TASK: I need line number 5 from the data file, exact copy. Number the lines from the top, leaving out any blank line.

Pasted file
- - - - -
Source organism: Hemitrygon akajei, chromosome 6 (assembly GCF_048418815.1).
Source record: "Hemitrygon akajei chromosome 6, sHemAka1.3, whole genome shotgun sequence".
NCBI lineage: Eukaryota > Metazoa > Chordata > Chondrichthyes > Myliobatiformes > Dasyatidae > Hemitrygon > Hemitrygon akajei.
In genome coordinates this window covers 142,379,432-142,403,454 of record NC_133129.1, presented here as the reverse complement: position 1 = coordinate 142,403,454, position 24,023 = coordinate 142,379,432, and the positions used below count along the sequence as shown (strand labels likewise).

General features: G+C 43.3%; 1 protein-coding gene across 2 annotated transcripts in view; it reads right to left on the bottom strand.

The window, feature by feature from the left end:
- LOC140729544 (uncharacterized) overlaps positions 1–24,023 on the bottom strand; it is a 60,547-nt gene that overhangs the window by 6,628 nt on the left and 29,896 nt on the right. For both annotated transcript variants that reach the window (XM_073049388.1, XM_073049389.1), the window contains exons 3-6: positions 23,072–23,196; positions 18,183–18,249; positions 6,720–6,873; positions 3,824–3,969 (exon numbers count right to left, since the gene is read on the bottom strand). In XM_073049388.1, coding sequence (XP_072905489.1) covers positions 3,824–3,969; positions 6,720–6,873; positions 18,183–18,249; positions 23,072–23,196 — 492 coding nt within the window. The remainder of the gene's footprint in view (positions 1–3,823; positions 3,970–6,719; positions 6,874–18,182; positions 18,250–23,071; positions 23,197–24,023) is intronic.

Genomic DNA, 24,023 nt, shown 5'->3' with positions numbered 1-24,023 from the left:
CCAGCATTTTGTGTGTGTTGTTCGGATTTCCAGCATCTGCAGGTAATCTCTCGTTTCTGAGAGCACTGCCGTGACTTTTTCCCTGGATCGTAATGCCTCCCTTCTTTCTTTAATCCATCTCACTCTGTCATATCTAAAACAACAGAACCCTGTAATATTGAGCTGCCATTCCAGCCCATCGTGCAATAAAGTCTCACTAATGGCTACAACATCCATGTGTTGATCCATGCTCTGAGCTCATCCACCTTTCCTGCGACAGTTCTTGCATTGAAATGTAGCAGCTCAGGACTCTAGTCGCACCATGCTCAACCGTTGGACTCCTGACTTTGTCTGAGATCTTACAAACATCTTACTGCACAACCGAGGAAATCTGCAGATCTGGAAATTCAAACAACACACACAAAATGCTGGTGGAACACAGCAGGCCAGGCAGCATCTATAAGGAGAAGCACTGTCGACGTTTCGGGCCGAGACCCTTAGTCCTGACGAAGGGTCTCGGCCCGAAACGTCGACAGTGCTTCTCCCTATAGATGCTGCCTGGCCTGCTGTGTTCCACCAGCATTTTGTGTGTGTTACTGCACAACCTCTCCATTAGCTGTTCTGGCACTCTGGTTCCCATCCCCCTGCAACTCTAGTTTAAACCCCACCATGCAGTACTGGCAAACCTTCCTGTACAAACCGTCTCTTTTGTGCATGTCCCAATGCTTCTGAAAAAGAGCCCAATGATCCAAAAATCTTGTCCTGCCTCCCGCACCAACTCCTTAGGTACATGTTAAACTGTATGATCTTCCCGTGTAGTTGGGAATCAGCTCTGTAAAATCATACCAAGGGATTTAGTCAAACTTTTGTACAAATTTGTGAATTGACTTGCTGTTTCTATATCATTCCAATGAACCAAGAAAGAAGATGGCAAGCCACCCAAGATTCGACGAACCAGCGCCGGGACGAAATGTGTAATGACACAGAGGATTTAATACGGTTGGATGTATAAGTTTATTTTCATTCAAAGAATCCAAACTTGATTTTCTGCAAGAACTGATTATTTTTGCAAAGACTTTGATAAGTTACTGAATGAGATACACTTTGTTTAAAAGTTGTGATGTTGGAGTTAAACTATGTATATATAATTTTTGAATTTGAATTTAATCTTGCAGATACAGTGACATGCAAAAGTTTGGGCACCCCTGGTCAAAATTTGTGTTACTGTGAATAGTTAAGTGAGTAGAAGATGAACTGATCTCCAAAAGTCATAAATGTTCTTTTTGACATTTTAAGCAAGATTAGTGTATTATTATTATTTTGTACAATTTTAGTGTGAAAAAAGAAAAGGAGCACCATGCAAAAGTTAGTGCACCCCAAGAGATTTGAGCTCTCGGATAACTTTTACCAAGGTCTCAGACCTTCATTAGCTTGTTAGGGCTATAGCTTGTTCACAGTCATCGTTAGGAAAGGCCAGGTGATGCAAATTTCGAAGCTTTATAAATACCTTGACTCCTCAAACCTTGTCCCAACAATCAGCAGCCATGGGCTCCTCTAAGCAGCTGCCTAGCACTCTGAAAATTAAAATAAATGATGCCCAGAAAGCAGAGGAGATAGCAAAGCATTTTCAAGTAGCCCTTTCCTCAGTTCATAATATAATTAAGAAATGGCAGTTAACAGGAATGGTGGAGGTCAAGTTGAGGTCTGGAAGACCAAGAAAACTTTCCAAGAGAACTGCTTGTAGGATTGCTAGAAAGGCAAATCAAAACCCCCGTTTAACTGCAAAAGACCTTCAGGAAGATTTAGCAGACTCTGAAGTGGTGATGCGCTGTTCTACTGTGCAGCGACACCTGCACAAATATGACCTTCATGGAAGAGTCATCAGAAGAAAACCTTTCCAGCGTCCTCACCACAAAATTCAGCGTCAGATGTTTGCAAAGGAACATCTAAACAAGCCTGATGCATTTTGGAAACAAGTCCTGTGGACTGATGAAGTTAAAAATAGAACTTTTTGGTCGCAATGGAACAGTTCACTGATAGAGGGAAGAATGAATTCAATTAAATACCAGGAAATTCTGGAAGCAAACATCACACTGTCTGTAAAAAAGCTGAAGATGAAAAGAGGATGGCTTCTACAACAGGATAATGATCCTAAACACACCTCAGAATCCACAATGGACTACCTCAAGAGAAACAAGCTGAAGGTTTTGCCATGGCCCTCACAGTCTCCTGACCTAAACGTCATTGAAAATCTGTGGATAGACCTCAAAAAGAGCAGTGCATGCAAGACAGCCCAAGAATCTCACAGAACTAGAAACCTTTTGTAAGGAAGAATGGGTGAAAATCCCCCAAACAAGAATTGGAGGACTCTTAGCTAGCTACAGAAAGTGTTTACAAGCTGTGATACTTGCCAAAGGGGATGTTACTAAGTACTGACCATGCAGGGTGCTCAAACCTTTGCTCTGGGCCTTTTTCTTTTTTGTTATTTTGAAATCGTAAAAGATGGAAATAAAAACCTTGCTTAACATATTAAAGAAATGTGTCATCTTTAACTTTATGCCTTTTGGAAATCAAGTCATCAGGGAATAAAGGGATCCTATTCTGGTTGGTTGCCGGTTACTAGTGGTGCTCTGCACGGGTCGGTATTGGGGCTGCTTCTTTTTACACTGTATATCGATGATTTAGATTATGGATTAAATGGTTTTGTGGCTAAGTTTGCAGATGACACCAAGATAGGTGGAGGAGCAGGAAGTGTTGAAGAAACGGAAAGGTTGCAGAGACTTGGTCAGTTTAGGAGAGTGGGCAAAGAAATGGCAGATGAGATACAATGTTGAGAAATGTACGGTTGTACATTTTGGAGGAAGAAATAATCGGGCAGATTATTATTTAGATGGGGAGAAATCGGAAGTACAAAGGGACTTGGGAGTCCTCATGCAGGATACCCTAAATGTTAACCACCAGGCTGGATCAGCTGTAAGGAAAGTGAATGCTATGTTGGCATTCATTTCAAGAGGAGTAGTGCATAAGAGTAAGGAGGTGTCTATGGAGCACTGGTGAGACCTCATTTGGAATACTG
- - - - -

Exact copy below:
General features: G+C 43.3%; 1 protein-coding gene across 2 annotated transcripts in view; it reads right to left on the bottom strand.